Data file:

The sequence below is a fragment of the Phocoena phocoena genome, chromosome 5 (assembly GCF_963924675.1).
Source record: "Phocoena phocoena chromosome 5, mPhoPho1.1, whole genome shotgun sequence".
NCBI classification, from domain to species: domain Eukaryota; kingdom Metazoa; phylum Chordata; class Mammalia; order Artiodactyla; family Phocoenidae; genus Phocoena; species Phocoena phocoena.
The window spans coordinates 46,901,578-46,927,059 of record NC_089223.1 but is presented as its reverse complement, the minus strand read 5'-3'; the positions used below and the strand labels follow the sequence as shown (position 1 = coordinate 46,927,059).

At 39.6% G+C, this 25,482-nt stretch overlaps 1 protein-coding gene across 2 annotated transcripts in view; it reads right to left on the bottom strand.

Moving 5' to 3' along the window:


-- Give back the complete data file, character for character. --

The sequence below is a fragment of the Phocoena phocoena genome, chromosome 5 (assembly GCF_963924675.1).
Source record: "Phocoena phocoena chromosome 5, mPhoPho1.1, whole genome shotgun sequence".
NCBI classification, from domain to species: domain Eukaryota; kingdom Metazoa; phylum Chordata; class Mammalia; order Artiodactyla; family Phocoenidae; genus Phocoena; species Phocoena phocoena.
The window spans coordinates 46,901,578-46,927,059 of record NC_089223.1 but is presented as its reverse complement, the minus strand read 5'-3'; the positions used below and the strand labels follow the sequence as shown (position 1 = coordinate 46,927,059).

At 39.6% G+C, this 25,482-nt stretch overlaps 1 protein-coding gene across 2 annotated transcripts in view; it reads right to left on the bottom strand.

Moving 5' to 3' along the window: